Westchester County District Attorney Janet DiFiore said, "We did everything we could and should do to put before that grand jury every piece of relevant and admissible evidence" but ultimately did not find evidence to bring forth an indictment upon Officer Anthony Carelli, who had been identified as Chamberlain's shooter.
Carelli, along with other White Plains police, showed up at Chamberlain's home on November 19 responding to a mistaken medical alert after the former marine had accidentally triggered a device used because of a heart condition.
Despite Chamberlain's insistence no help was needed, a standoff occurred in which police claim Chamberlain attacked the officers with a hatchet, and that the subsequent shooting had been in self-defense.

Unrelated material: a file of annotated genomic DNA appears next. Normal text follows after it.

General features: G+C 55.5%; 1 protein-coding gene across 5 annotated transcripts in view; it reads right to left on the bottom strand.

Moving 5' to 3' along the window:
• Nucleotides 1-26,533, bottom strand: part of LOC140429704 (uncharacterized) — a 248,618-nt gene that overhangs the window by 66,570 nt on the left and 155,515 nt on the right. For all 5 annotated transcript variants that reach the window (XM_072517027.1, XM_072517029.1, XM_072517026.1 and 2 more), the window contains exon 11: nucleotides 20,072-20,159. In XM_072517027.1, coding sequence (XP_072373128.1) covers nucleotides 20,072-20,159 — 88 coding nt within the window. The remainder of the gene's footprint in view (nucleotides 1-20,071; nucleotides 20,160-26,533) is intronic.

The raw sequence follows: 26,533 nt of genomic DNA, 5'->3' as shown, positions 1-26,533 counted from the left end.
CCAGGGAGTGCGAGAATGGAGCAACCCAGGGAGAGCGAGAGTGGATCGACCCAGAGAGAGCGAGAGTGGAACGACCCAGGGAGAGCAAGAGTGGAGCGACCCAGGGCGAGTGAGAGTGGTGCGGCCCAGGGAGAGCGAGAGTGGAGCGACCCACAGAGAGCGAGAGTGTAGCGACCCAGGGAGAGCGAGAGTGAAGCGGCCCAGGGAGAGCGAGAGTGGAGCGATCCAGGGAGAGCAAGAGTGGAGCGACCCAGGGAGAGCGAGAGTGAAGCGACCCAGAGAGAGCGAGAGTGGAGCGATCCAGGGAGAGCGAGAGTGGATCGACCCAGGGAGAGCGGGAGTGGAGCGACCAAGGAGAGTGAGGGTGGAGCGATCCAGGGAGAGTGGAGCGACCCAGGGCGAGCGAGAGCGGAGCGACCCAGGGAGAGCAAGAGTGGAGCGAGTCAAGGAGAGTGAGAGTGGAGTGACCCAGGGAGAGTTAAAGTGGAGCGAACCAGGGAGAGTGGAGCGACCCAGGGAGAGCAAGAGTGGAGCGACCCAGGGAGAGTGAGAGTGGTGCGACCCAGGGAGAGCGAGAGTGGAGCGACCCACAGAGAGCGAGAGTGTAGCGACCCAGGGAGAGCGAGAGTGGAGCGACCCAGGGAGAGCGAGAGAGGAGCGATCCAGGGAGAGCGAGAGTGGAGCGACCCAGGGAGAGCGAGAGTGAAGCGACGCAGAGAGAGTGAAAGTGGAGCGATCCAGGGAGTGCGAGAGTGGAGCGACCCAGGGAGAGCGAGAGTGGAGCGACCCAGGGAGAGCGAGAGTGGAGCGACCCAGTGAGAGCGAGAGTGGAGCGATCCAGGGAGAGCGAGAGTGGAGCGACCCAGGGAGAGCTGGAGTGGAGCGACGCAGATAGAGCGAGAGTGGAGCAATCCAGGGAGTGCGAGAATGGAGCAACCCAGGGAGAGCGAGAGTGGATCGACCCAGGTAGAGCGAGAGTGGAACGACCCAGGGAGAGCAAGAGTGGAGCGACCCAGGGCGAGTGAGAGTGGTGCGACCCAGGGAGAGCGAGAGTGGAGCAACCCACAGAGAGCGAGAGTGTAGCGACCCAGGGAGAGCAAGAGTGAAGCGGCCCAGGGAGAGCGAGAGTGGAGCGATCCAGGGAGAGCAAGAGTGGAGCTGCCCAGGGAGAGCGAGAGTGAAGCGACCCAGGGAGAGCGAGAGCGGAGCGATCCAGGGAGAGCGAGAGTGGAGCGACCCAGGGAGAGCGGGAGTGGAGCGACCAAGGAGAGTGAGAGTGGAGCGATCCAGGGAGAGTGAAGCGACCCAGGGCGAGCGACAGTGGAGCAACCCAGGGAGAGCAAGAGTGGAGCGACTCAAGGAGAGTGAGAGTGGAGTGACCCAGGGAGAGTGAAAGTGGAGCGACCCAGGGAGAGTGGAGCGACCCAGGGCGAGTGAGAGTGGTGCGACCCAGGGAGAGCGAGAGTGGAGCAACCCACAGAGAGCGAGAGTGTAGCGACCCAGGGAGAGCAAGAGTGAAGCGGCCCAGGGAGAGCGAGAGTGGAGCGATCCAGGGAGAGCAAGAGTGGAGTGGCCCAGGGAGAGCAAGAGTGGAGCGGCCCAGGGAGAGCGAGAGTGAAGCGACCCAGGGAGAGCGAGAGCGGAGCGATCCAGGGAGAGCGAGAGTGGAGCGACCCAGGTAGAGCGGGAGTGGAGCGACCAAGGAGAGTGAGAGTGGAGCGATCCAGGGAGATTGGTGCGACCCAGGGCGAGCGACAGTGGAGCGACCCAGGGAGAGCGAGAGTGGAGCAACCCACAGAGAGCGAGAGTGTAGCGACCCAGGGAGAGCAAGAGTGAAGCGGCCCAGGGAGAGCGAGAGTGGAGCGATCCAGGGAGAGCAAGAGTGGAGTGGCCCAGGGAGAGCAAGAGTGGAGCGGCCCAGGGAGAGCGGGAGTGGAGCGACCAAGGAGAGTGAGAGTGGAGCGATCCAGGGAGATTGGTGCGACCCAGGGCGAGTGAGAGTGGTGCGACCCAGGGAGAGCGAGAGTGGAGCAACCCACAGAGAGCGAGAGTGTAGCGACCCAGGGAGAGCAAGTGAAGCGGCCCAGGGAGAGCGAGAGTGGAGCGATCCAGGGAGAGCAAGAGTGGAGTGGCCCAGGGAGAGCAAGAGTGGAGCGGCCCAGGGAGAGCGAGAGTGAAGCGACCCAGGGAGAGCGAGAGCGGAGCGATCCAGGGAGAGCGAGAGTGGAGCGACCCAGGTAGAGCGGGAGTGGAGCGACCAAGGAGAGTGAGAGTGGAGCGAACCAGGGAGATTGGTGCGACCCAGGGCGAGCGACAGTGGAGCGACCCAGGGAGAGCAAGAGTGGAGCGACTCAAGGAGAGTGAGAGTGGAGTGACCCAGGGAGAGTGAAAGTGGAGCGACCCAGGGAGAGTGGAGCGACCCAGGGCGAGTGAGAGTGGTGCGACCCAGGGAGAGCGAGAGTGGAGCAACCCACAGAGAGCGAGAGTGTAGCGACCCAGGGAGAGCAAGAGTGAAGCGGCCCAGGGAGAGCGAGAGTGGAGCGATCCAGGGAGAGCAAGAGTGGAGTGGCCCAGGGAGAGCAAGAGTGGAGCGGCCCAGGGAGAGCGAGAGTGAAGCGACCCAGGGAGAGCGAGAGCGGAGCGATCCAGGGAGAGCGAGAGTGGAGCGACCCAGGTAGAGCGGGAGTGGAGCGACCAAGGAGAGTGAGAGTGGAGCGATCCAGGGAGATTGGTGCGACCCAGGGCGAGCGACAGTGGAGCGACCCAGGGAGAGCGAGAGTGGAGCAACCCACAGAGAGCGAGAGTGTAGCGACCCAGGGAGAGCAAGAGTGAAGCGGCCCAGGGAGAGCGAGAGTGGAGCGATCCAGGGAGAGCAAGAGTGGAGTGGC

Chamberlain's son condemned the grand jury's decision on Thursday as a "blatant cover up of the murderous tactics" employed by the police department.
In April, Carelli was scheduled to appear in court for a separate police brutality incident stemming from 2008 in which two twin brothers of Jordanian descentclaimed Carelli and his cohorts used police batons to beat the brothers and called them "rag heads."